Session 13

Employee Mobility: Barriers and Enablers

Track L

Date: Sunday, October 4, 2015


Time: 16:15 – 17:30


Room: Governor's Square 17

Session Chair:

  • Daniel Olson, University of Washington

Title: Do Old Soldiers Fade Away? Tenure as a Determinant of Attractiveness in the Market for Senior Managers


  • Shinjae Won, University of Pennsylvania

Abstract: This paper explores the outside valuation of human capital as a function of tenure at the current firm and the current job at the firm. On the one hand, an additional year of tenure at a firm will be beneficial to the employee as a signal of accumulated human capital via learning and loyalty. On the other hand, it can also imply a lack of outside opportunities. We may expect similar relationship with tenure in a same job I hypothesize that the benefits initially dominate, but are weighed out by the costs in the long run. Using a unique proprietary data from an executive search firm from 2007-2012, I employ conditional logit models to estimate the probability of receiving a job offer.

Title: Information Networks and Mobility Decisions


  • Alena Marand, University of Maryland
  • Daniel Olson, University of Washington

Abstract: Recent work by Bidwell and Mollick (2014) operationalizes career mobility choices in terms of inter- as well as intra- organizational job moves. Because research on mobility decisions of workers has traditionally focused on inter-organizational job moves only, job-matching models do not currently distinguish among factors that lead to inter- versus intra-organizational mobility. Adapting traditional job matching models by applying a social network perspective, we develop theory describing when workers may elect to change jobs within their current firm as opposed to seek better job-matches by pursuing jobs outside the firm. We test our theory using data on the career decisions of lawyers taken from the Martindale-Hubbell directory of lawyers, which is a nationwide directory of individuals and firms in the US legal services industry.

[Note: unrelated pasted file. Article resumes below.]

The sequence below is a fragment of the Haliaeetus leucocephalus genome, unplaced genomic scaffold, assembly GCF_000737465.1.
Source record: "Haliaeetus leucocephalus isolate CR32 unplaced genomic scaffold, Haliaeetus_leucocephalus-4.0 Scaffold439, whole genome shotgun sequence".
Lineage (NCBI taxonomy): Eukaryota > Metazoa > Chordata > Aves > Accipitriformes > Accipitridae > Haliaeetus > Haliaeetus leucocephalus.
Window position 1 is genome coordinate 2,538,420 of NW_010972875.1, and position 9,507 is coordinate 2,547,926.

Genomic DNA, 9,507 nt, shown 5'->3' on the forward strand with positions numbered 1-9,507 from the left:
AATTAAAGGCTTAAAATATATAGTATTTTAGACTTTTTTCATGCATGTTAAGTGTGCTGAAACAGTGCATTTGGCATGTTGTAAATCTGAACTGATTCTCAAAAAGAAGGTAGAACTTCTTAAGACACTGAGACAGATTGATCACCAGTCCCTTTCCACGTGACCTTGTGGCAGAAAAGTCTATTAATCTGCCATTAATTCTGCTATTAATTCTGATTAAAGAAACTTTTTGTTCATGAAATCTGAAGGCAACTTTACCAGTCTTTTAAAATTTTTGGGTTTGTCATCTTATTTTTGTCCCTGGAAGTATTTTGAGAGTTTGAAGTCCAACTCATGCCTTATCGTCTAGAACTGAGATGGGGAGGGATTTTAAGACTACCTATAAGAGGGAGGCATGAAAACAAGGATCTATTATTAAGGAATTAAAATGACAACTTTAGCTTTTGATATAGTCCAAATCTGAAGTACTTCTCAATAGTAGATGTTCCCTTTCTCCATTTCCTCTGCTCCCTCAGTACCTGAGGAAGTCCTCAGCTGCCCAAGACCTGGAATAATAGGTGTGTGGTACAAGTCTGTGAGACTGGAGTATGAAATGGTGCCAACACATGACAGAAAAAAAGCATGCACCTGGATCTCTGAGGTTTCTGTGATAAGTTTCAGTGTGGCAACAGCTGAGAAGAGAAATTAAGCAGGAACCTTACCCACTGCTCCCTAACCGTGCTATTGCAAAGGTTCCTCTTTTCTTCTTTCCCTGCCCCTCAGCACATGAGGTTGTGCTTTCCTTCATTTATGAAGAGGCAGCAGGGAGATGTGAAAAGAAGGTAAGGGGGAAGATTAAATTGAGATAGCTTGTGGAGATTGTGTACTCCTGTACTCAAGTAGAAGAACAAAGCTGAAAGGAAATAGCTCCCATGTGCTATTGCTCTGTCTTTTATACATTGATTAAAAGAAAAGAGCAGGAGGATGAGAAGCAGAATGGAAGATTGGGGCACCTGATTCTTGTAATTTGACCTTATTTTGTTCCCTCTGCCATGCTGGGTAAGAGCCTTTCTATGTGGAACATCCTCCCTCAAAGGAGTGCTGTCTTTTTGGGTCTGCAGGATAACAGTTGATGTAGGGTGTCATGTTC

Title: Noncompetes in the US Labor Force


  • Evan Starr, University of Maryland
  • Norman Bishara, University of Michigan
  • J.J. Prescott, University of Michigan

Abstract: Due to limited empirical evidence, speculation over the ubiquity and importance of covenants not to compete in the U.S. labor market is rampant. Using data from a new survey, we show that noncompetes are a perhaps surprisingly common feature of the labor market. As lower bounds, we estimate that one in four workers have ever signed a noncompete and that 12.3% are currently working under one. Those in high earning, high skill occupations are more likely to have signed. Noncompetes are also more prevalent in states with higher enforcement policies. We discuss why firms might choose to use noncompetes, including an analysis of wage-tenure profiles and firm-sponsored training, and relate our findings to our understanding of the labor market and the debate over noncompete enforcement.

Title: Trade Secrets Law and Mobility: Evidence from “Inevitable Disclosure”


  • Ipl Png, National University of Singapore
  • Sampsa Samila, National University of Singapore

Abstract: Professional mobility has importance for strategy, innovation, and productivity. Prior work on constraints on mobility has focused on non-compete covenants and patents. We investigate the impact of the doctrine of inevitable disclosure in U.S. state-level trade secrets law on mobility. State court rulings against inevitable disclosure are associated with mobility of university- educated workers being higher and mobility of less educated workers being lower. On the other hand, rulings in favor of inevitable disclosure are associated with less mobility for university-educated workers and even less mobility for other workers. The results are stronger in states that enforce non-compete covenants weakly and among employees in managerial and sales positions. Our results have implications for the degree of knowledge spillovers between firms, and thus firm strategy.

All Sessions in Track L...

Sun: 08:00 – 09:15
Session 287: Strategic Human Capital in a Global Market
Sun: 09:45 – 11:00
Session 289: Seeing the Future in the Recent Past: Predicting Seminal Work
Sun: 11:15 – 12:30
Session 288: Strategy Microfoundations and Human Capital: What Have We Learned?
Sun: 16:15 – 17:30
Session 13: Employee Mobility: Barriers and Enablers
Sun: 17:45 – 00:00
Session 321: Strategic Human Capital Business Meeting
Mon: 08:00 – 09:15
Session 14: Typologies of Human Capital and Strategy
Mon: 11:15 – 12:30
Session 15: Human Capital, Company Networks, and Reputation
Session 204: Acquiring human capital: Process and outcomes
Mon: 13:45 – 15:00
Session 16: Human Capital and Innovation
Tue: 08:00 – 09:15
Session 18: Human Capital Architectures
Tue: 11:00 – 12:15
Session 19: Motivating and Governing Human Capital
Tue: 14:15 – 15:30
Session 20: New Frontiers in Human Capital Research
Tue: 15:45 – 17:00
Session 17: Human Capital and Entrepreneurship
Tue: 17:30 – 18:45
Session 21: Revisiting Theory in Strategic Human Capital Research

Strategic Management Society